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Eight events you won’t want to miss in Germany in November 2019

November, and the dreaded German winter, is quickly approaching. But don't let this be a damper on going out and experiencing Germany's culture. Here's a lineup of events to keep your heart warm as the daylight hours dwindle.

Eight events you won't want to miss in Germany in November 2019
The Hamburg DOM lights up on 2019's spring opening day. Photo: DPA

Diwali: The Festival of Lights, November 2nd, Stuttgart

Diwali, the five-day long festival of lights celebrated in autumn in India, has already passed. However, [email protected], a social club connecting Indian expats in the city, is hosting a single day dance celebration with Bollywood fusion songs followed by an Indian dinner. 

Tickets start at €15, with discounts for students and families. Remaining spots are limited, so follow the link to register.  

Photo: DPA

Haunted Hike in Westerwald, November 2nd, Bad Marienberg

Celebrating Halloween doesn't have to end on October 31st. At 7:30 pm on November 2nd hikers will be guided through the forest in Bad Marienberg to find hidden jack-o'-lanterns. Whoever finds the most wins a candy prize. 

The hike costs €5 per person, but children up to six years old can enter free and kids under 15 pay half price. Online registration isn't necessary; Just show up and have fun!

Children celebrate Halloween in Brandenburg in 2015. Photo: DPA 

The First Reel, November 6th-10th, Berlin

The first and only Filipino film festival in Berlin, The First Reel has been a biennial production since 2015. The festival is organized by founder Lola Abrera, a media anthropologist, and curated by Trinka Lat, a Filipino filmmaker and producer.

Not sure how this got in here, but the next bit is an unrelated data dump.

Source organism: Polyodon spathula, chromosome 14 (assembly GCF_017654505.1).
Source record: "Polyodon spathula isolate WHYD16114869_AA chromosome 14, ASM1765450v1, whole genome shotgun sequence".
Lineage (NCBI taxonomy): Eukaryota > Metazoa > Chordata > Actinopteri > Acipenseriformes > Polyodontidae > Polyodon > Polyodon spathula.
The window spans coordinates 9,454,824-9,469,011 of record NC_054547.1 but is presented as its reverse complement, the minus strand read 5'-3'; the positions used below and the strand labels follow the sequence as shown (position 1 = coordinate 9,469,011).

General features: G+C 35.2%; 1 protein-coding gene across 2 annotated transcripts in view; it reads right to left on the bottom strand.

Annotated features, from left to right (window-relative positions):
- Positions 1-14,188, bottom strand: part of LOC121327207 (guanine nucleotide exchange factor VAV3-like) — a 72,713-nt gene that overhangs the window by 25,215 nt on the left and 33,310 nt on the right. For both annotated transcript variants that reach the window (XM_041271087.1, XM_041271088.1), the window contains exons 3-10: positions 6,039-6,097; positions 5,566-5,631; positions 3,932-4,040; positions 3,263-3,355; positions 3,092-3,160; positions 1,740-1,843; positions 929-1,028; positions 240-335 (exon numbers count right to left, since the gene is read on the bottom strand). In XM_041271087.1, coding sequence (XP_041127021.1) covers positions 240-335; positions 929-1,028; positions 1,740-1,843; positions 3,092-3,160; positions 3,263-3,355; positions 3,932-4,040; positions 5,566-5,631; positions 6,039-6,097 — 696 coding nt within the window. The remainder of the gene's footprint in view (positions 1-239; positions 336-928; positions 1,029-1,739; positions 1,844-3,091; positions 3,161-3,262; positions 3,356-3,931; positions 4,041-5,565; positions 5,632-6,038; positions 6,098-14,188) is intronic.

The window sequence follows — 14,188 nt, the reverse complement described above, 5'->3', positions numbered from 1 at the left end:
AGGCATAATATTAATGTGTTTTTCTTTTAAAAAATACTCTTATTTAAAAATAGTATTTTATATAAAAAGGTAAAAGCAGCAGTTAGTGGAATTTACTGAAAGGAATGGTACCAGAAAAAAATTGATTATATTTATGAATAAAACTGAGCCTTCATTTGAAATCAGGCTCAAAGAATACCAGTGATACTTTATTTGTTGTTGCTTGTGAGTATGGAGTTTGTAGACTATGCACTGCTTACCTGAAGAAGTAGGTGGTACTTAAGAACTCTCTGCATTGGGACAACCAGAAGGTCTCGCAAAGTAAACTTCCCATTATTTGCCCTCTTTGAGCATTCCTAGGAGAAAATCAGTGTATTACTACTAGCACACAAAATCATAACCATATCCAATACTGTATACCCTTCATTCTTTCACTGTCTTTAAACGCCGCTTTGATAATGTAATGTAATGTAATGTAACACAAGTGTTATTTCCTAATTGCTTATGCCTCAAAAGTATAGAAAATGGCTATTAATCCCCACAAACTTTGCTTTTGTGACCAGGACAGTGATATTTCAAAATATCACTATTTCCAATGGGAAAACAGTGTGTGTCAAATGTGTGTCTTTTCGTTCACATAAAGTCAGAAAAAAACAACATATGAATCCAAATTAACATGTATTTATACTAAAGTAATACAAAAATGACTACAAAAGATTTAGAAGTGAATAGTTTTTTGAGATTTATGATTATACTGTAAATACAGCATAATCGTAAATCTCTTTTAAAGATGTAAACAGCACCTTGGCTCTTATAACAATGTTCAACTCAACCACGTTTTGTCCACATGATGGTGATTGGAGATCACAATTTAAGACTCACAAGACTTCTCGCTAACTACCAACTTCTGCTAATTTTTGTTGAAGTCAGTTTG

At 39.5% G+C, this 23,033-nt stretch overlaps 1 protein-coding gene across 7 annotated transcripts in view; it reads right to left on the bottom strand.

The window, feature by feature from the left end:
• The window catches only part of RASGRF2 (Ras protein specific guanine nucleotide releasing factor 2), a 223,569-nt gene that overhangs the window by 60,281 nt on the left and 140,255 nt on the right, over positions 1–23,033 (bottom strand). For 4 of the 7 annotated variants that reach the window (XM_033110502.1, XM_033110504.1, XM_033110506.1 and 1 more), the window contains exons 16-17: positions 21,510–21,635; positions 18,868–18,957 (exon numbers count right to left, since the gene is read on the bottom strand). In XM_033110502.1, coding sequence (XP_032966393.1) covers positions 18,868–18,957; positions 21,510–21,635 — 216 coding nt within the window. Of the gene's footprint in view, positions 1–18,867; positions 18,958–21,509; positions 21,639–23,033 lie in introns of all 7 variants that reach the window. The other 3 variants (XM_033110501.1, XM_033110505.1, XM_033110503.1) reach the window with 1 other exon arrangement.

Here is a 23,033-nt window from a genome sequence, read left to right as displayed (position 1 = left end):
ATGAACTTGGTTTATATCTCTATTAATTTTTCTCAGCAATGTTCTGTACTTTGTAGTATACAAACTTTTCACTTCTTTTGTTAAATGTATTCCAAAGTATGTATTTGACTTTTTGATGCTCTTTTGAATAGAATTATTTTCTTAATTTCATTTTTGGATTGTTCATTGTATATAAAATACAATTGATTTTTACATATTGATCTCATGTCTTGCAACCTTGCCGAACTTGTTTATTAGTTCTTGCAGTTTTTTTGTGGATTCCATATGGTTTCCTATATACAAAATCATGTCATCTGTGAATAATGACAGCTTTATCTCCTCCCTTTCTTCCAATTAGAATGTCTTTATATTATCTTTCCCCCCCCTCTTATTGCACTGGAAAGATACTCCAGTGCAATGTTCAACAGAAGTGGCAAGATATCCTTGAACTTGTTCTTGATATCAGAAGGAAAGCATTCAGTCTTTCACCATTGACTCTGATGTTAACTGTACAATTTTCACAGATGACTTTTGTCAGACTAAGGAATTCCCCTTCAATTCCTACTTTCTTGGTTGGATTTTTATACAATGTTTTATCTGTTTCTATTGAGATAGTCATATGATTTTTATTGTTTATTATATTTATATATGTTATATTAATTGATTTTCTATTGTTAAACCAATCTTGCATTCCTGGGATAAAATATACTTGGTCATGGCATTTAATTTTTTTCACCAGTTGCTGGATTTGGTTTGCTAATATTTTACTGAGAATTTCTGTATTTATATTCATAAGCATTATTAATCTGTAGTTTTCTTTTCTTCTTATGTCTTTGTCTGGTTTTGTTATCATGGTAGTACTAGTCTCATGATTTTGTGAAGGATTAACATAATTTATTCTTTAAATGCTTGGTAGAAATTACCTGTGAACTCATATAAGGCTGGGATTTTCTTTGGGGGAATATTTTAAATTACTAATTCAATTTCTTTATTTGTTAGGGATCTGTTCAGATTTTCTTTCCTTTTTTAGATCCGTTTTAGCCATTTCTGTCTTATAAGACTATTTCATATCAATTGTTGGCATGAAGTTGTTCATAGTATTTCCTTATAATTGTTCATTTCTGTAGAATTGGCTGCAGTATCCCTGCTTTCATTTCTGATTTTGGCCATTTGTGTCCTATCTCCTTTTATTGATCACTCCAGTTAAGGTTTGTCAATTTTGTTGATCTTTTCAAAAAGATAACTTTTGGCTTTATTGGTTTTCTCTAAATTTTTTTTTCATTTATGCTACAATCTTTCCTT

The nonprofit festival is part of a larger collective aiming to embrace Filipino creatives all over the globe. Screenings begin November 6th at Kino Moviemento near Görlitzer Park. 

Winter DOM, November 8th – December 8th, Hamburg

The biggest public fair in northern Germany, almost 10 million visitors pass through every year. The Hamburg DOM boasts rollercoasters, firework shows and fair foods like Currywurst and Schmalzkuchen. 

Entry into the fair is free, with discounts for certain rides and attractions every Wednesday. 

30-Year Berlin Wall Anniversary, November 9th, Berlin

Certainly one of the largest events taking place this month, the 30-year anniversary of the 1989 fall of the Berlin Wall will be celebrated nationwide.

Soldiers stand on the West Berlin side of the Wall at Brandenburg Gate two days after its opening on November 11, 1989. Photo: DPA

From memorial concerts to guided tours, click on the link above to get an overview of the events taking place in Berlin.